Despite the dry year, outdoor recreationists who enjoy California rivers and streams should remain aware of dangerously cold swiftly moving water. Although California’s snowpack is about half of normal, rising temperatures are accelerating the snowmelt.
Pacific Gas and Electric Company (PG&E) urges those who choose to venture near or in water to take extra precautions, especially around hydroelectric facilities and dams, where water flows can change rapidly. Anglers also are encouraged to take precautions as trout season has opened for most California rivers.
“Public safety is our most important responsibility. We encourage everyone recreating in or near water to plan at all times how they can quickly and safely escape in case of changing water flows and cold temperatures,” said Jan Nimick, PG&E vice president of Power Generation.
Despite the dry year, snow runoff is expected to continue into early summer.
Most California rivers are fed by snowmelt, making them cold even in summer. Simple actions such as recognizing if the water is too cold or swift, knowing your limits, wearing a life jacket and simply not entering the water when conditions seem unsafe can save lives.
Below are some water safety tips:
Stay Out and Stay Alive – Stay Out of Canals and Flumes
- Recreating in PG&E canals and flumes is strictly prohibited. Stay off elevated flumes and out of these water conveyances, regardless of who owns them, as they are very dangerous due to slippery sides and fast-moving cold water. Be mindful of signs and warnings. Stay out of areas that are signed as restricted, fenced off or buoy-lined.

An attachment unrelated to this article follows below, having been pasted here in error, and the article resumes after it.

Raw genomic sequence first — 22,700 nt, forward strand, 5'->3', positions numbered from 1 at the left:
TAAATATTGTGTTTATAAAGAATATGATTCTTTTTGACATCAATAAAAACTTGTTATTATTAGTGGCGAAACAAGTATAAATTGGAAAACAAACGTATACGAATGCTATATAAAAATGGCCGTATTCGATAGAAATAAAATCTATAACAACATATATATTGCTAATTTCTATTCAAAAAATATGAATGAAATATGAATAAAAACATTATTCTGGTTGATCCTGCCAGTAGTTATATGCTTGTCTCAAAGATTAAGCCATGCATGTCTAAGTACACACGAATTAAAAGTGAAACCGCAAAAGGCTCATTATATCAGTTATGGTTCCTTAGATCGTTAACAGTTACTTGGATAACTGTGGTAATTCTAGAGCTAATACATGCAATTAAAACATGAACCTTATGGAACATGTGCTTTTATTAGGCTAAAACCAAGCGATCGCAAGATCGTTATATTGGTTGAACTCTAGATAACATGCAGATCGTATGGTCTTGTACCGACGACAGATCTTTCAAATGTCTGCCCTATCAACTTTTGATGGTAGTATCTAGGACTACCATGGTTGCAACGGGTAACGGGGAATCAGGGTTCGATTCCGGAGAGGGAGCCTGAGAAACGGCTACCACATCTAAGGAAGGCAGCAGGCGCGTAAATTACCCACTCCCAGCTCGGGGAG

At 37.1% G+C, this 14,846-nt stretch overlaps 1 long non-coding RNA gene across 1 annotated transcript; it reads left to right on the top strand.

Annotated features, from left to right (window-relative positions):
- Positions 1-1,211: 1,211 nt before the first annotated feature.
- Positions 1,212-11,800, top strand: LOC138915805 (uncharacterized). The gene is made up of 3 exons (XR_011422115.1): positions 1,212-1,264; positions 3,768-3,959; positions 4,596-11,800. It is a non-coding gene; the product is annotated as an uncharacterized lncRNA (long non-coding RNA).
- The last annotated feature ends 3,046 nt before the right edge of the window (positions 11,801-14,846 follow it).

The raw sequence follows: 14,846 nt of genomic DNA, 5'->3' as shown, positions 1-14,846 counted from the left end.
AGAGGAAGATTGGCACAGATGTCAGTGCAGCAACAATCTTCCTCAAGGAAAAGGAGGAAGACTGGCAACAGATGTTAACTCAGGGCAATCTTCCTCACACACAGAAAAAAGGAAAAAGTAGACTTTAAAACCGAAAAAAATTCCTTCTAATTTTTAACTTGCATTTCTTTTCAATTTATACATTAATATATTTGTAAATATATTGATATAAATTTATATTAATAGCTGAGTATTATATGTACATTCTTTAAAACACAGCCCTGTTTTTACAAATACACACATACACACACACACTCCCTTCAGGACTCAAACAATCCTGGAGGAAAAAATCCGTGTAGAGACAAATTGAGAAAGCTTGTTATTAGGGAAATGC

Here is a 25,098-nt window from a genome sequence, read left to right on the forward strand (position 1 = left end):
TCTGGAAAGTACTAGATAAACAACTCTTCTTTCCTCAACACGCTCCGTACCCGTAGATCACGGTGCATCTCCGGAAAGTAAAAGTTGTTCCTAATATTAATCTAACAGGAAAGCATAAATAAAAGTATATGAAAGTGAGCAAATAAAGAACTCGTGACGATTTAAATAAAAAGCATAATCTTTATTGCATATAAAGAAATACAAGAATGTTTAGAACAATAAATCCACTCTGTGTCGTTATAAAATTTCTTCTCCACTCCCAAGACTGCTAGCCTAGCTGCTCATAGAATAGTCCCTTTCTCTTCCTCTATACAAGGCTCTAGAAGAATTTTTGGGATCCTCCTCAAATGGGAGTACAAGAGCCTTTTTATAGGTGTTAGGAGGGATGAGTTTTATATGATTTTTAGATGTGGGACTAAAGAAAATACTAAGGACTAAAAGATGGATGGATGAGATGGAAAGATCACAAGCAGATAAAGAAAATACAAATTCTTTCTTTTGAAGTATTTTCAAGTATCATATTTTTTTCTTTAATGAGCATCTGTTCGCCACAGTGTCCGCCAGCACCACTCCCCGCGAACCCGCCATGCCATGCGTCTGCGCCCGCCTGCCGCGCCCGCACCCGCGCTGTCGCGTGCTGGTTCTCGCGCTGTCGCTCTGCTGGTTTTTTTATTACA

Know the Risks
- Prevention is the best way to save a person from drowning. By the time a person is struggling in the water, a rescue is extremely unlikely and places the rescuer at risk.
- Sudden immersion in cold water can stimulate the “gasp reflex,” causing an involuntary inhalation of air or water. It can even trigger cardiac arrest, temporary paralysis, hypothermia and drowning. When faced with swift water, even the strongest swimmers can be easily overwhelmed.
- Cold water entering the ear canal can cause vertigo and disorientation. This can confuse swimmers, potentially causing them to venture deeper into the water.
- Cold water also reduces body heat 25 to 30 times faster than air does at the same temperature and causes impairment that can be fatal.
Learn About Self-Rescue Techniques
- If you do fall into the water, here are some survival tips:
- Don’t panic. Try to control your breathing; don’t gasp. A sudden, unexpected fall into cold water causes an involuntary gasp (or torso) reflex. It takes less than one-half cup of water in a person’s lungs to drown. If you remain calm, you have a greater chance of self-rescue.
- If you have a boat, stay with it. It will help you stay afloat and will be seen more easily by rescuers. If it’s capsized and a portion of the craft is above water, try to climb on top.
- Stay afloat with the help of a life jacket, regain control of your breathing and keep your head above water in view of rescuers.
- If possible, remove heavy shoes. Look for ways to increase buoyancy such as by holding onto seat cushions or an ice chest.
- If you’re in the water with others, huddle together facing each other to help everyone stay afloat and keep warm.
- If you do fall into a river without a life jacket, keep your feet pointed downstream and turn onto your back.
- If you fall into the water with waders on, roll onto the shore. Wear a belt with waders.
Know your Limits
- Swimming in open water is more difficult than in a swimming pool – people tire more quickly and can get into trouble.
- Many unseen obstacles can be lurking below the water’s surface – this is especially the case during spring and early summer snowmelt. Rising water can make these obstacles even more treacherous. Guided trips for inexperienced paddlers are recommended.
Wear a Coast Guard-approved Life Jacket
- Conditions change quickly in open water and even the best swimmers can misjudge the water and their skills when boating or swimming.
- Actively supervise children in and around open bodies of water, giving them your undivided attention. Do not assume that someone is watching them. Appoint a designated “water watcher,” taking turns with other adults. Use the buddy system and never swim alone.